In The Politics of Autism, I discuss the issue's role in presidential campaigns.
Three of the leading Democratic contenders—Senator Warren, Senator Sanders, and Mayor Buttigieg—present particularly detailed and actionable plans. Some of what they propose will only be possible with the (unlikely) passage of their ambitious and comprehensive health care plans. Whatever the fate of their overall proposals, many of their specific disability provisions could be readily translated into discrete pieces of legislation should a Democrat win the presidency. Some of what they propose might be legislated right now, with at least some possibility of bipartisan support.
A short commentary cannot engage the full complexity of these proposals. Some components to address social determinants bear brief mention. Most Democratic candidates endorse full or greatly expanded funding for the Individuals with Disabilities Education Act (IDEA) to address educational barriers faced by students who live with disabilities. The underfunding of IDEA has been a persistent problem for Americans with disabilities, and one is entitled to be skeptical that—finally, this time—the candidates will truly follow through on their promise of full funding. But the broad consensus on the issue in the Democratic primary suggests that the proposal now has its strongest chance in recent history of being enacted.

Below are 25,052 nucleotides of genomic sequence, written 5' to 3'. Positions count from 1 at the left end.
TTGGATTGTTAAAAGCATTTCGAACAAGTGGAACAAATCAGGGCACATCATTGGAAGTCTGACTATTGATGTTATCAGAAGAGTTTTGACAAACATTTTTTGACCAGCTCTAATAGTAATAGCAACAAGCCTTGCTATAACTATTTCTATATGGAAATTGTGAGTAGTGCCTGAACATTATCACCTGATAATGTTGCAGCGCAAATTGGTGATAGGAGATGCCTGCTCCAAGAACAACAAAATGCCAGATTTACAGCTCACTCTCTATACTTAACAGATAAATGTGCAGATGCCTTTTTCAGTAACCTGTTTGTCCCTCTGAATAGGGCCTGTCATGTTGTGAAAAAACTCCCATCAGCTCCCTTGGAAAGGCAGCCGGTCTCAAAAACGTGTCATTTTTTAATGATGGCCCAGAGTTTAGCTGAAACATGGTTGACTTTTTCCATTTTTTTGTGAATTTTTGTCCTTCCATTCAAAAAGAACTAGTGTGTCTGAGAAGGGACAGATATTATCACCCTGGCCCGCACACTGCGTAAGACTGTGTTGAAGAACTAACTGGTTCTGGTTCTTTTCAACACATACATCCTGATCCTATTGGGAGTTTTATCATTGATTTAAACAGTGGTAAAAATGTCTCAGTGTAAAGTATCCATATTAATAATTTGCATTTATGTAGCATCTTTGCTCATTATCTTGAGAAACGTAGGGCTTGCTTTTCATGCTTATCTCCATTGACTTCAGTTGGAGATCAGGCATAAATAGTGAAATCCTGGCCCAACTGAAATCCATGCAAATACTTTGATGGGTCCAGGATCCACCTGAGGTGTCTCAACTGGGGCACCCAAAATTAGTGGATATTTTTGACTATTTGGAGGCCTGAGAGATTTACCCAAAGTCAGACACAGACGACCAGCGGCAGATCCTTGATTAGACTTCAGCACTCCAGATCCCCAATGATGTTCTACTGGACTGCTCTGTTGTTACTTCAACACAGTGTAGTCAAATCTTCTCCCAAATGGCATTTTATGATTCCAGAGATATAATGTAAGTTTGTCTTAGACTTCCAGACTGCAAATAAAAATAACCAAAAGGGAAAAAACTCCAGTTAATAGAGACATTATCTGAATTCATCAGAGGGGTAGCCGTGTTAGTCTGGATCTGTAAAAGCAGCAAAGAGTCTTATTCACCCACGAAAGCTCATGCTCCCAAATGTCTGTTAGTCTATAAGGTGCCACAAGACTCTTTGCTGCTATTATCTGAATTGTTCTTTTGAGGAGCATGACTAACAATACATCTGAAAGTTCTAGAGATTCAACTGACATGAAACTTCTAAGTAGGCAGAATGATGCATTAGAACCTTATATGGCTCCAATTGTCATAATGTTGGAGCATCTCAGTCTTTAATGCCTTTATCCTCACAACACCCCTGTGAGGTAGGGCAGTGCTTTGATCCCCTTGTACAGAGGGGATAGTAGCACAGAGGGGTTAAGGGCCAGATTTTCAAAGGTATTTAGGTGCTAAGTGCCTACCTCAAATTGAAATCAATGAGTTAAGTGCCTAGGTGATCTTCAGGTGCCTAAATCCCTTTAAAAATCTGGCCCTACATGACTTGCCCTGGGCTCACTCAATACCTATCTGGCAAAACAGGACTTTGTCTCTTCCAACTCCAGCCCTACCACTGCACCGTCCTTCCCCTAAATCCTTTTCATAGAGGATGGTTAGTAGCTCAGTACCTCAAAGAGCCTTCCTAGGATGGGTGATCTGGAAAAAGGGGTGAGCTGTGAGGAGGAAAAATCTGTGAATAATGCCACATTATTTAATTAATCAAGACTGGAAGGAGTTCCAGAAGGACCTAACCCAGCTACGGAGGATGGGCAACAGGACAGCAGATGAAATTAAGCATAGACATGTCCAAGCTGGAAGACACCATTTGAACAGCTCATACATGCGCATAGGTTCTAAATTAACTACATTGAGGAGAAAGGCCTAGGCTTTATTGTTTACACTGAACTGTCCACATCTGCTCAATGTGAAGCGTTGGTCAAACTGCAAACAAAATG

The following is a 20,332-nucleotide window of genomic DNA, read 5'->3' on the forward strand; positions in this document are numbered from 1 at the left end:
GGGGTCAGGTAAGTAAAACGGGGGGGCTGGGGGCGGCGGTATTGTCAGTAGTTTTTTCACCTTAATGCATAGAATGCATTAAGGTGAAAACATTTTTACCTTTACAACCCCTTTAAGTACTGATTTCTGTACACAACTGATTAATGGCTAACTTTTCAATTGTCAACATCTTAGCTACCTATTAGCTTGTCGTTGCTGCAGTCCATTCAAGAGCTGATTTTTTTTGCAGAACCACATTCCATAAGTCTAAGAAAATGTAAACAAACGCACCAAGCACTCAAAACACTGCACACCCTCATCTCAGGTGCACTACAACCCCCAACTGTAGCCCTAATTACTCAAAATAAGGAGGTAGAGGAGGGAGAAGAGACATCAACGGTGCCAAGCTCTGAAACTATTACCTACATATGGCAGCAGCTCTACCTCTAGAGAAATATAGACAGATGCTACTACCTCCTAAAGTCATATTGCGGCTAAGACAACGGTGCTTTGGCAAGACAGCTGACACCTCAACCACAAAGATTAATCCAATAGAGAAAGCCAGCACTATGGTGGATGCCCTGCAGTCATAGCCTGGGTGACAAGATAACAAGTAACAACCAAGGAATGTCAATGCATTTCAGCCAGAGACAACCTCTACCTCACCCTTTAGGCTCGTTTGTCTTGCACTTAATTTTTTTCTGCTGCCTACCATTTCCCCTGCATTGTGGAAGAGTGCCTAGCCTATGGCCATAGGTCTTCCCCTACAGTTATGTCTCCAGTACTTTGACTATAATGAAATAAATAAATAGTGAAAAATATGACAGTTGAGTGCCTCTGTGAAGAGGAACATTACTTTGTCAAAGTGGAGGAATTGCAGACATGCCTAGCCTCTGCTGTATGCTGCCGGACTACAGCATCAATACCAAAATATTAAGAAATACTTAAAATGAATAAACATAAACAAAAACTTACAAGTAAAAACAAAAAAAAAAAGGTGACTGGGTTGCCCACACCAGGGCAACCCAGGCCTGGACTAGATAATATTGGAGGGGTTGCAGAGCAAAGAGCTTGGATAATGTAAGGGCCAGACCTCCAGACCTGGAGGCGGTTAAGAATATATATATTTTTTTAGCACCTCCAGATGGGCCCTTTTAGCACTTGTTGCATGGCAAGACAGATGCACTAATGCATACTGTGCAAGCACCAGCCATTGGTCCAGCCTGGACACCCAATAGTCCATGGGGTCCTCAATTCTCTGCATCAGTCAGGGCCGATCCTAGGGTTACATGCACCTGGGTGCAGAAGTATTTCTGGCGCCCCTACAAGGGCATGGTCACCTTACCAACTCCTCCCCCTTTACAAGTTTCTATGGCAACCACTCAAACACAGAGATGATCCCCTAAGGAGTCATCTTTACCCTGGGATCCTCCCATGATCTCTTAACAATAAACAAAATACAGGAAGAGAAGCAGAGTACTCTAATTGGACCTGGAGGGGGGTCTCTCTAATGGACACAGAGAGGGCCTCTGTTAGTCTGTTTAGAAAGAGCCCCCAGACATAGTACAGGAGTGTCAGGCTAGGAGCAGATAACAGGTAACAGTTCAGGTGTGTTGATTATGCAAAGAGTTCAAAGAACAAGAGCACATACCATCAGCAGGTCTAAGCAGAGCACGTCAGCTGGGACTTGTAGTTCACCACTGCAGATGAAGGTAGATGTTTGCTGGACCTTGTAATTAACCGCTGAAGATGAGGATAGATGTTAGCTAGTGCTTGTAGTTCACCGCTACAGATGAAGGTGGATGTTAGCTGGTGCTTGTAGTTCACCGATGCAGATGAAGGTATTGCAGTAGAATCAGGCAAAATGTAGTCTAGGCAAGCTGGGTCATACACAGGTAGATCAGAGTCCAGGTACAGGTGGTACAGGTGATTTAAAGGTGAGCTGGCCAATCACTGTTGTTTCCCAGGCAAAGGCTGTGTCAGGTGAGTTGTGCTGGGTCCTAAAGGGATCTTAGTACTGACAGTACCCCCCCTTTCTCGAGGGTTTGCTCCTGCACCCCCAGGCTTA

Democrats’ 2020 proposals also mark a departure from the curiously marginalized role of disability policy and disability constituencies within prior health reform efforts.2 In retrospect, the ACA must be regarded as a substantial missed opportunity to address many gaps in our current disability system. Democrats don’t want to make the same mistakes again.
Many Democrats’ positions appear to have been crafted in response to questions raised by leaders within the disability community itself—particularly the influential questions raised by the Center for American Progress’s Rebecca Cokley